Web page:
Jenkins

For our CI (Continuous Integration), we are using Jenkins.


📝 NOTE: The details of this document will soon change to reflect the change in our concrete testing. Moving focus away from unit tests and more onto integration testing and E2E testing. In particular, there will be fewer test targets and the testing infrastructure required by Jenkins will be more complex. The overall gist of this document still remains true.


Automated Building and Testing

Our Jenkins Pipeline is triggered when new code is pushed to the master branch of our git repository. Just to be certain that we don’t miss pushes, we also have Jenkins check each 5 min for changes to the master branch. If there have been pushed new code to the repository it triggers our “Build and Test” job. For this job we make use of scripted Jenkinsfiles. In the base folder of the UCloud project you will find a Jenkinsfile that bootstraps the job. Each service also have a Jenkinsfile in their base folder. When the bootstrapping Jenkinsfile is run, it finds all services belonging to the project and loads (and executes) the Jenkinsfile for each service and saves the result for each build.

The Jenkinsfile in each service consists of a build stage and a test stage. If the build stage should fail it returns FAILURE. If the test stage fails, it returns UNSTABLE. If everything is fine and the build and test both are success it returns SUCCESS. All test results are automatically saved and gathered in the Jenkins job. Since all tests and builds are independent of each are we able to run them in parallel, reducing the time from commit to notification drastically.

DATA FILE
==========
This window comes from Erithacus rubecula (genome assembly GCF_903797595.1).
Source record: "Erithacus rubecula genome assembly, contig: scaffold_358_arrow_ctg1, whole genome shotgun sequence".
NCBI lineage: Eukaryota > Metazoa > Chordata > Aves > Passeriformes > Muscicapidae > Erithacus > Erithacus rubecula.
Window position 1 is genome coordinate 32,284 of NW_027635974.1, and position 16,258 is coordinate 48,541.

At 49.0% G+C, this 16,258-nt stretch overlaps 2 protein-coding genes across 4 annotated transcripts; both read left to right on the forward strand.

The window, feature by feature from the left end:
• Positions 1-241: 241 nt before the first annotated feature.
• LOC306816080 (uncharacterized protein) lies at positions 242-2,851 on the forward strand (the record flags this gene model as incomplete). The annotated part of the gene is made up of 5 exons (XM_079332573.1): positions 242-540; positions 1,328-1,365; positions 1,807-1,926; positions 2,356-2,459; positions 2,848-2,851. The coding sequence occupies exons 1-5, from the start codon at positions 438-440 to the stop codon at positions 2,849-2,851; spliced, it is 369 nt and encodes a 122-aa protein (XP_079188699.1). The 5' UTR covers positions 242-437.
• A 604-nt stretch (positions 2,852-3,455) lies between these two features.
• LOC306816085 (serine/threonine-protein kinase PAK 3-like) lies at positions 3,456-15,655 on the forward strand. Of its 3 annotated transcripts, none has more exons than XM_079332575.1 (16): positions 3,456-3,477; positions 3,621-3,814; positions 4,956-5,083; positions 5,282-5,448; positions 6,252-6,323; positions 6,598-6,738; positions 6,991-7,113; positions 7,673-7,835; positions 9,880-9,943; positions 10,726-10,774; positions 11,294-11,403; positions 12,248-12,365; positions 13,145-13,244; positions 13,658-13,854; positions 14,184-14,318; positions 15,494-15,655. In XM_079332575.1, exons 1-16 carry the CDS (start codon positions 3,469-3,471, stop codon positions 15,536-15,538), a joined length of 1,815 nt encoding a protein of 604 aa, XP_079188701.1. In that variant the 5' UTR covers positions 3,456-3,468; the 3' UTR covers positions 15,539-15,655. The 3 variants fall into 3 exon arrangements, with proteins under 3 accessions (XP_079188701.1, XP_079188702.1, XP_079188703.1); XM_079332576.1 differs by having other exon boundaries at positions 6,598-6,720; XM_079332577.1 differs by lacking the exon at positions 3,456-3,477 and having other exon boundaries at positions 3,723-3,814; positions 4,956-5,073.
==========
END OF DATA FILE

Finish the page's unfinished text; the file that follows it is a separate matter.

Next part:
Once all services has been build and tested we check to see if any had failed. If not, then the job is done and Jenkins marks it as being a SUCCESS. It also publishes the code coverage report generated by Jacoco If however 1 or more services has been marked as FAILURE or UNSTABLE, then the job is marked as FAILED and a message is sent to our Slack channel #devalerts specifying which services are to blame.

Jenkins Flow Chart

“Automated” Build of Docker Images

We also have the possibility to create Docker images for all our services. This is never triggered automatically when the master branch is updated, but have to be initialized manually. This is a scripted job that pulls from our git repository and locates all service directories. For each service/directory it loads the JenkinsBuildDockerFile that are found in each services base folder. We have chosen that the build of Docker images should not be triggered automatically since we rarely need all services to have their Docker image created. Usually we do this manually for a specific service when it have been patched.

Future enhancements

  • Code coverage requirements At the current moment we do run code coverage when we do the unit tests. It is possible to mark a job as unstable if the code coverage is below a certain level. This could help enforce that new code is also tested properly.

  • Detekt requirements As part of the build stage we also run detekt. It is possible to make a build fail if detekt returns a certain number of violation. This could help enforce specific code style and insure code documentation.

  • Dependency of other Jobs Make the construction of Docker images dependent on last “Build and Test” job. Only allow if last “Build and Test” job was success.